There is plenty of sycamore (Acer pseudoplatanus) in the wood. Sycamore is viewed less favourably than native tree species as it was only introduced to the British Isles in the middle ages and is perceived to be invasive.
It can grow to a large tree, but most specimens in the wood are multi-stemmed having been coppiced at some point, presumably for firewood. Sycamore produces close-grained timber historically valued for musical instruments and kitchen bowls.
In the UK sycamore supports fewer species of insect that, for instance, ash or oak.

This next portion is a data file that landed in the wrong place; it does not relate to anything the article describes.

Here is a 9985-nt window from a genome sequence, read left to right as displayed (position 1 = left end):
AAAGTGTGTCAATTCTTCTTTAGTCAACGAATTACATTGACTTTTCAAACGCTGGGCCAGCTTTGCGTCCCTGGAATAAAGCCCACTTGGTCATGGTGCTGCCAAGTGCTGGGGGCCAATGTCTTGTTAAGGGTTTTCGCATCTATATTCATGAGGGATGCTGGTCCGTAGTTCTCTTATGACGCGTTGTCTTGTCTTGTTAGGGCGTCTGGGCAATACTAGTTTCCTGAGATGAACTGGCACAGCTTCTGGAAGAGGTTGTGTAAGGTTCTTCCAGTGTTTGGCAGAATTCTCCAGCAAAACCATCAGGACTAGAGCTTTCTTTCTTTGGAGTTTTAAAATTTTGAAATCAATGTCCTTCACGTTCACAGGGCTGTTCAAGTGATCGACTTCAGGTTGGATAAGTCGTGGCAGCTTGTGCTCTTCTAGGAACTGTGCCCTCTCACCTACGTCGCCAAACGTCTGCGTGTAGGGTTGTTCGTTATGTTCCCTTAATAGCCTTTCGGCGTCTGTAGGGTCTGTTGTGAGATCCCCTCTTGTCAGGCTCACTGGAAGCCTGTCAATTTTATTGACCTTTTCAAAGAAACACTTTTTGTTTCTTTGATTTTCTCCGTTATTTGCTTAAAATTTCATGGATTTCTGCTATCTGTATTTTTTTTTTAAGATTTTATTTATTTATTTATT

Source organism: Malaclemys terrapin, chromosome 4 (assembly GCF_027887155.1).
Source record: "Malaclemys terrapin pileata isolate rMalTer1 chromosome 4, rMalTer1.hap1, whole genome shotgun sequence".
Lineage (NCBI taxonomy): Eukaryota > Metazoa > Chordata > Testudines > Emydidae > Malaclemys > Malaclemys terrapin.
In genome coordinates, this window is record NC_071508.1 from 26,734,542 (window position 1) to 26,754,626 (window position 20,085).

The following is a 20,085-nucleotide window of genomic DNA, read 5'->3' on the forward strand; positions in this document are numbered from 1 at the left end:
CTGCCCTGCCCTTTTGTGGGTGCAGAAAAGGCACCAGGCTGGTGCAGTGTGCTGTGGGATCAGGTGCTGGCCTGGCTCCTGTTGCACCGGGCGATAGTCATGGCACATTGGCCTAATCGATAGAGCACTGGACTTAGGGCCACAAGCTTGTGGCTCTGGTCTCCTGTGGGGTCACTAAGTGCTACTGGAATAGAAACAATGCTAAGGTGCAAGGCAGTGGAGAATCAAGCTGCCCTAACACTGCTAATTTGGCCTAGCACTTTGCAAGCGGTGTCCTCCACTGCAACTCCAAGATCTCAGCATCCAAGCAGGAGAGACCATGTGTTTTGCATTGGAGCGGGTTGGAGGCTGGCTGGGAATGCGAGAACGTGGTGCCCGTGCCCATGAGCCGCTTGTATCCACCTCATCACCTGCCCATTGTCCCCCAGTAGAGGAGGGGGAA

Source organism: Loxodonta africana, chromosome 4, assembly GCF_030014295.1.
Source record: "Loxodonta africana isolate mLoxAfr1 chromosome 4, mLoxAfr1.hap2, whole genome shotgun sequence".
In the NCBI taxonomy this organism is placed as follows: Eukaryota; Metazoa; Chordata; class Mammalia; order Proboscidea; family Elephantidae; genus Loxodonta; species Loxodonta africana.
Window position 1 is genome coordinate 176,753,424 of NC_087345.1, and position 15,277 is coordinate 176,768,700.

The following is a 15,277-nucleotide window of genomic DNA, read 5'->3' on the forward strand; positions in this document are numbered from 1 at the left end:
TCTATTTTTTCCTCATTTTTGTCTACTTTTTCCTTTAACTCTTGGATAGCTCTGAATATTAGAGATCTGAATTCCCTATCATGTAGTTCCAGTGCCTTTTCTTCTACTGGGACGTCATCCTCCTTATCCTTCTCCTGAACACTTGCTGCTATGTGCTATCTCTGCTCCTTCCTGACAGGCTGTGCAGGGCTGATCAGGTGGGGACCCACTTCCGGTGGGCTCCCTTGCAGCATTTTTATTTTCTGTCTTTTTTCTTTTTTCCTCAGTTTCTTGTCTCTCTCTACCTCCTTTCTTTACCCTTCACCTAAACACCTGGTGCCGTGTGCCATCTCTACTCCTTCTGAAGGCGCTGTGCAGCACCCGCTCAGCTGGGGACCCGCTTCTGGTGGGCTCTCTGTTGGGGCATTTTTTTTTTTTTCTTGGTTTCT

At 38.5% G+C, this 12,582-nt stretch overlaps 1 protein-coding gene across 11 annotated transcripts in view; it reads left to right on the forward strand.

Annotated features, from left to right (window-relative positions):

However, it is attractive to aphids and therefore a variety of their predators, such as ladybirds, hoverflies and birds. The leaves are eaten by moth caterpillars, the flowers provide a good source of pollen and nectar to bees and other insects, and the seeds are eaten by birds and small mammals.
There are risks for various tree species in Warleigh Woods: dutch elm disease is present and chalara ash dieback has already spread to Wiltshire and Gloucestershire (confirmed in Westonbirt Arboretum). Sycamore at least provides an additional species to add resilience through diversity.